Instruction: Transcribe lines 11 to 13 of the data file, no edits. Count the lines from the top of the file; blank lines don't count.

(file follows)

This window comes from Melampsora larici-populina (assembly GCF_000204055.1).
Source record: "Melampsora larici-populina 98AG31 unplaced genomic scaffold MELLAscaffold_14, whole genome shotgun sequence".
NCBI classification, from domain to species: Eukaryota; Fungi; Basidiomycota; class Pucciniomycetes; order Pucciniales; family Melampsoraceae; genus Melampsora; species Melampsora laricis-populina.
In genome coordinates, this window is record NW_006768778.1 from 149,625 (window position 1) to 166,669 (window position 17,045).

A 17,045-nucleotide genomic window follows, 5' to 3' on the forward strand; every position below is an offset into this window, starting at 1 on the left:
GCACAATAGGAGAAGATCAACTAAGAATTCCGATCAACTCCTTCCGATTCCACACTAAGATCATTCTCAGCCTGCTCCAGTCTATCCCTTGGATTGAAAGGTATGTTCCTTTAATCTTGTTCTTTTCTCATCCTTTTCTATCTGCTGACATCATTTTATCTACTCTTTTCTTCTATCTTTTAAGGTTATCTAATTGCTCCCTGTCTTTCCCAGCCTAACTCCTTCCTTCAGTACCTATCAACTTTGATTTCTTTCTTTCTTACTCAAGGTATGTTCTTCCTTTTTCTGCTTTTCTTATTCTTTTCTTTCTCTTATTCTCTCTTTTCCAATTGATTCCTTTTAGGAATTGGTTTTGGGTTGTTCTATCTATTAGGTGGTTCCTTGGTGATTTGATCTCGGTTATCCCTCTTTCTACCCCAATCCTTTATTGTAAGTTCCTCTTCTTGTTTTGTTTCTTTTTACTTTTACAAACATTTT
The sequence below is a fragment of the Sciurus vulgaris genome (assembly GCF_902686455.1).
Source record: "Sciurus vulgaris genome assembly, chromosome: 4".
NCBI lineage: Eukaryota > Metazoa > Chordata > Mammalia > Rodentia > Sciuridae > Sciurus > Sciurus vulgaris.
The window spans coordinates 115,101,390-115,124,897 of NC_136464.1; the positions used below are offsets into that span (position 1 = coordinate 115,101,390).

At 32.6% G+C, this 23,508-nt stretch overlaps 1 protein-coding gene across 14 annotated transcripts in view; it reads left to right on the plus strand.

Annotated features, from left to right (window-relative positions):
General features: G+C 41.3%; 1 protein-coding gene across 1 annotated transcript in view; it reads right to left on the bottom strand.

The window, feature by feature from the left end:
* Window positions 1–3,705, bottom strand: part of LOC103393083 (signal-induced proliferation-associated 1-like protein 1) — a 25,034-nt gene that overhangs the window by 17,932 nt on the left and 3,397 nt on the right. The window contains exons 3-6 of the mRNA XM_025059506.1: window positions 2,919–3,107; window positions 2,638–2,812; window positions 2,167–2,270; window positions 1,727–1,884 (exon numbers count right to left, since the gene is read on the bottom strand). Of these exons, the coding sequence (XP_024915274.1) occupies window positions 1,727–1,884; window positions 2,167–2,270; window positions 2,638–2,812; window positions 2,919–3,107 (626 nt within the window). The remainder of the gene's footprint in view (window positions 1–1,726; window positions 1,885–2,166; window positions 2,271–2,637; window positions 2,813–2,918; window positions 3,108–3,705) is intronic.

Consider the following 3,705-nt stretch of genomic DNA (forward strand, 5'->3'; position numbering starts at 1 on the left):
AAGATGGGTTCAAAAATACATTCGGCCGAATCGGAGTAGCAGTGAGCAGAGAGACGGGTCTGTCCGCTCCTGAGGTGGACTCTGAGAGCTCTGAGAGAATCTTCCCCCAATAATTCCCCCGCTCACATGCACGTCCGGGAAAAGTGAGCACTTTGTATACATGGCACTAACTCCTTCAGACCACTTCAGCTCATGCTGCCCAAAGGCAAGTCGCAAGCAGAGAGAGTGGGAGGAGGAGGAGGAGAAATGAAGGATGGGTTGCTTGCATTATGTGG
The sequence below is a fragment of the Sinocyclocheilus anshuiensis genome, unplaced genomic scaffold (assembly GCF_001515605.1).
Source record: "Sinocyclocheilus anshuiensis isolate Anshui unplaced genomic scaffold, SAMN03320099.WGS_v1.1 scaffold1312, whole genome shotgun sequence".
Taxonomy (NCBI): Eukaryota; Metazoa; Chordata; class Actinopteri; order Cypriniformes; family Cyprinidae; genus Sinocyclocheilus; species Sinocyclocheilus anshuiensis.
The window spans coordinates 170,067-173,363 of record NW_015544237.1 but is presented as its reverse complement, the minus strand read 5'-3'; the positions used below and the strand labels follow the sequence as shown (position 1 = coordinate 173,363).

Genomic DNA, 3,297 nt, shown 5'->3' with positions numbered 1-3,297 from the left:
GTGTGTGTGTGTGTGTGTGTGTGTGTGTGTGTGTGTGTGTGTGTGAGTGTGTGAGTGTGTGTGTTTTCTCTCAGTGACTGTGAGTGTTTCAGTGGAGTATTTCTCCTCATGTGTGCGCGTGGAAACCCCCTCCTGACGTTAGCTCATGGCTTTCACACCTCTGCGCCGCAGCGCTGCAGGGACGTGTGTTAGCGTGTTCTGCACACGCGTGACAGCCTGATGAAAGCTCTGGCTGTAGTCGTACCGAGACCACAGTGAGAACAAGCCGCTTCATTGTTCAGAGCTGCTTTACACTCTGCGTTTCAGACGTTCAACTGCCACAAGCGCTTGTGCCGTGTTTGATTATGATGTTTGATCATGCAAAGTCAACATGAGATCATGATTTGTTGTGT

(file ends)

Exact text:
At 32.6% G+C, this 23,508-nt stretch overlaps 1 protein-coding gene across 14 annotated transcripts in view; it reads left to right on the plus strand.

Annotated features, from left to right (window-relative positions):
General features: G+C 41.3%; 1 protein-coding gene across 1 annotated transcript in view; it reads right to left on the bottom strand.